The Metro Chamber stands opposed to Assembly Bill 67, the Double Pay on the Holiday Act. Introduced by Assemblymember Lorena Gonzalez, the legislation’s stated goal is to ensure employees forced to work on Thanksgiving are paid twice their “regular rate of pay.”
While well-intentioned as a statement on the value of time off with family, the dressing in this bill is overcooked with unsavory favoritism and inconsistency.
First, the legislation targets only two industries – retailers and grocery stores. Yet, even for retail, there is favoritism. Under a “Disneyland exemption,” and retail outlet operating inside an amusement park is exempt.
In addition, this legislation only applies to businesses with an actual physical store. On-line retailers have no obligation to pay the higher wage, even for employees working in California exclusively. If we look at the growth of our region and new construction that is occurring – in particular in downtown Sacramento and along our commercial corridors – it is happening, in large part, because each project has ground-floor retailers or, in the case of the Midtown Whole Foods project, a grocery store. These industries have been responsible for our economic rejuvenation, and instead of helping them thrive, this measure seeks to add yet another wage mandate on the heels of requiring compensated sick leave and a $15/hour statewide minimum wage.
Since AB 67 requires employers to pay twice the “regular rate of pay,” the bill’s costs are obviously tied to our rising minimum wage, whose impact on consumer prices and how robustly we create jobs in these industries is unknown.
On the subject of “regular rate of pay,” that definition itself creates administrative and legal hassles for business owners. Under the Division of Labor Standards Enforcement’s definition, “regular rate of pay” also includes certain commissions, bonuses, and meal and food allowances, making the calculation of the proper rate itself potentially subject to good faith error.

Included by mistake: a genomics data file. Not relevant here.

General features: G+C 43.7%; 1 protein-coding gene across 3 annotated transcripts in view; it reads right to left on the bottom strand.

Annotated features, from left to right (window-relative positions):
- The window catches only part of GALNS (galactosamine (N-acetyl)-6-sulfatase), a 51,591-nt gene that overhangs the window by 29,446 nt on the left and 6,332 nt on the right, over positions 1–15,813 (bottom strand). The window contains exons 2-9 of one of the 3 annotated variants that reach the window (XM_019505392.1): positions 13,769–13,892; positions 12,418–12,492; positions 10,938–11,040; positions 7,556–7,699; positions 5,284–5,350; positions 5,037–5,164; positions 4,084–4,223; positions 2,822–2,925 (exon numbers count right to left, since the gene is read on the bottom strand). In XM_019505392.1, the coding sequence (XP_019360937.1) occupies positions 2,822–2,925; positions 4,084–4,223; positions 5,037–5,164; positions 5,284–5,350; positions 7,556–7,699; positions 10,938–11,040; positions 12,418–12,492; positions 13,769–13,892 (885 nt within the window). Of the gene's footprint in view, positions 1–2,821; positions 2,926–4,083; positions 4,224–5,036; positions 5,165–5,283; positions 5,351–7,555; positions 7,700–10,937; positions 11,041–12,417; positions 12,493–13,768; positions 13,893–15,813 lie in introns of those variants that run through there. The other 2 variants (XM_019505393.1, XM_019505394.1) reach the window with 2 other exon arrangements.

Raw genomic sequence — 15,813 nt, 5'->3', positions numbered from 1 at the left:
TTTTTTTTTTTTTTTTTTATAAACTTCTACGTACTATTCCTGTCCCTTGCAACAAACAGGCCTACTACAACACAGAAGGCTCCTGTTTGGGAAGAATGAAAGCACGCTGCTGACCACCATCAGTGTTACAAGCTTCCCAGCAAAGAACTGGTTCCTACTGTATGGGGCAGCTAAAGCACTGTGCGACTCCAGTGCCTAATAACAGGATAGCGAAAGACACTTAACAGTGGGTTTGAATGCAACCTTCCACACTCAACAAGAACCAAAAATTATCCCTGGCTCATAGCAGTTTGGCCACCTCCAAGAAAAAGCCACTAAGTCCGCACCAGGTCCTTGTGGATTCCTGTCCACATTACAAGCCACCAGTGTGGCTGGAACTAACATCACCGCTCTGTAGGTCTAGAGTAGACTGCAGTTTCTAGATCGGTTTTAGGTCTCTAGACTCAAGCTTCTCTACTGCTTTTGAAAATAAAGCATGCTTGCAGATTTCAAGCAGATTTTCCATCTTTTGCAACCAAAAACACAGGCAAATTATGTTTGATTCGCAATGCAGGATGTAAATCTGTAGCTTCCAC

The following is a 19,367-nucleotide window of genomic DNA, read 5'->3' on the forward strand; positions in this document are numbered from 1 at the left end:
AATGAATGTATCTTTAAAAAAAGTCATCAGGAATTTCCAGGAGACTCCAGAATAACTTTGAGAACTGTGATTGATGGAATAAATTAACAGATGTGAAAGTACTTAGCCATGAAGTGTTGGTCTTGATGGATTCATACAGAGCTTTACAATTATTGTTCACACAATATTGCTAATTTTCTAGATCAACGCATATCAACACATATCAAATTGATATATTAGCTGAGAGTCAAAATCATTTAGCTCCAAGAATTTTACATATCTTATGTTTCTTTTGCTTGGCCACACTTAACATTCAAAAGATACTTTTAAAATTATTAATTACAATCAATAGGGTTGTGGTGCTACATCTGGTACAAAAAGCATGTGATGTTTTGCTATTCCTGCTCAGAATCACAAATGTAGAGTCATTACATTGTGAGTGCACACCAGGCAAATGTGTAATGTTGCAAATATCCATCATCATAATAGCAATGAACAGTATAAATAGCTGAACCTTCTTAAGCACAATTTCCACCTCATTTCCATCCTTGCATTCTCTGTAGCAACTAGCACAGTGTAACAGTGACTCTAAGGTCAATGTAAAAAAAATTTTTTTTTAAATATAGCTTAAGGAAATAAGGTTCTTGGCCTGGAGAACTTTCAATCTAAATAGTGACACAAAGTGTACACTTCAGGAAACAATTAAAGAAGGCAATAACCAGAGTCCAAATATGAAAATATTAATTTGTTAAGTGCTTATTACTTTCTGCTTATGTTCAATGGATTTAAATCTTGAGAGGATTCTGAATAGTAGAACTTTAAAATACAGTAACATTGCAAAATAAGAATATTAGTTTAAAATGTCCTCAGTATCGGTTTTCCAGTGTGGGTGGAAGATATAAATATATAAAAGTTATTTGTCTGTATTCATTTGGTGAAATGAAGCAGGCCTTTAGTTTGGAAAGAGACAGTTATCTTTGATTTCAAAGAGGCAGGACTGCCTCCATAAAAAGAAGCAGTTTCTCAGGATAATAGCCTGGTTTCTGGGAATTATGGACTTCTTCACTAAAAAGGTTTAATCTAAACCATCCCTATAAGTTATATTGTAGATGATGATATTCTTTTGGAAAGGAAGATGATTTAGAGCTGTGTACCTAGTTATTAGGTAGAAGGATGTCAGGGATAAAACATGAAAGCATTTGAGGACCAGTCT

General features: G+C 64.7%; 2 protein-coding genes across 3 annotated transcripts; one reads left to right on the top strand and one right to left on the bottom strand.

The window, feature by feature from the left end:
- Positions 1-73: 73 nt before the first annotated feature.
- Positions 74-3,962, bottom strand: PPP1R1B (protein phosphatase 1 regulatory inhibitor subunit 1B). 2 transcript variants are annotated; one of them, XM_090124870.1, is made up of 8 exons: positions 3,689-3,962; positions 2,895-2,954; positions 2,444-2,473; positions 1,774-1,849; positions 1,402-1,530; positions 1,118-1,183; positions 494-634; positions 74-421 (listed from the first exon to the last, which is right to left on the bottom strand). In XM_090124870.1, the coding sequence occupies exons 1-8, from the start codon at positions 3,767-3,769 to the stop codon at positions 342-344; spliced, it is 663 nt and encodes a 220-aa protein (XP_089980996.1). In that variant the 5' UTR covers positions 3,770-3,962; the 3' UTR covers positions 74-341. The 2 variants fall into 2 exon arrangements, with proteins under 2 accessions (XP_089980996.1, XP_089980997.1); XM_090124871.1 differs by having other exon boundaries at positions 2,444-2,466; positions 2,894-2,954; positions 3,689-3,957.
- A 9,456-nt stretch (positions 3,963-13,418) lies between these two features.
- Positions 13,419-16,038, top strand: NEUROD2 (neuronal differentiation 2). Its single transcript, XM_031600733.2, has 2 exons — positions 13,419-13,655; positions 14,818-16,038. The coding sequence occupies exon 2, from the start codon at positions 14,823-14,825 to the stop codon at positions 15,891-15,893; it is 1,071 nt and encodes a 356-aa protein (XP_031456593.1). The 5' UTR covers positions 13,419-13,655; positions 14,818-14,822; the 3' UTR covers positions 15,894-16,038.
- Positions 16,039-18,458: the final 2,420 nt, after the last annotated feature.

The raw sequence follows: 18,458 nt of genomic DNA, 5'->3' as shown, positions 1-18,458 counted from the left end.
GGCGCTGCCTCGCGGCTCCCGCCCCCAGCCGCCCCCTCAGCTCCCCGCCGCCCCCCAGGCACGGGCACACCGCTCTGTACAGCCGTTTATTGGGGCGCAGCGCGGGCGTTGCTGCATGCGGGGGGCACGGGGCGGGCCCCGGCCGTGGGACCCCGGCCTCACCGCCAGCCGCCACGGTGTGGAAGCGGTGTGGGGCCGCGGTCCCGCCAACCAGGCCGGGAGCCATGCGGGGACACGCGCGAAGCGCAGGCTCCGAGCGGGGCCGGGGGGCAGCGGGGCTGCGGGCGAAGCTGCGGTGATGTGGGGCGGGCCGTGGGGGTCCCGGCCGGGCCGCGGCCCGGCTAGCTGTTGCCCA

Why does this matter? Because AB 67 is subject to the Private Attorneys General Act, which allows any attorney to file an action on behalf of an employee who claims a violation (with attorney’s fees on the table, of course). In 2014, there were 6,000 PAGA notices filed, and AB 67 would likely increase that number.
Beyond these concerns, AB 67 raises the very likely prospect of broader mandates in the future. Although this measure is presently applicable only on Thanksgiving for retail and grocery businesses with at least 500 employees, once the holiday pay framework is set in the California Code, it will be easier in the future to: (1) add other industries the legislature wishes to target; (2) decrease the number of employees you have to have before it applies; and (3) add additional holidays.
The addition of additional holidays given the diversity of our great state. As written, the legislation defines “family holiday” only to mean “the Fourth Thursday of November of each year.” What of families who believe other holidays should have equal significance and who find it offensive that the state enshrines only one for this special treatment?
In short, AB 67 is an effort to get a toehold that will ultimately become a boot to entrepreneurs and business owners of all feathers.
If you agree that AB 67 should be never take flight, please contact your state senator immediately. This measure is on third reading in the Senate now, having passed the Assembly already:
Senator Tom Berryhill: 916-651-4008
Senator Ted Gaines: 916-651-4001
Senator Cathleen Galgiani: 916-651-4005
Senator Jim Nielsen: 916-651-4004
Senator Richard Pan: 916-651-4006
Senator Lois Wolk: 916-651-4003
If you are unsure who your senator is, you may find it here by entering your address.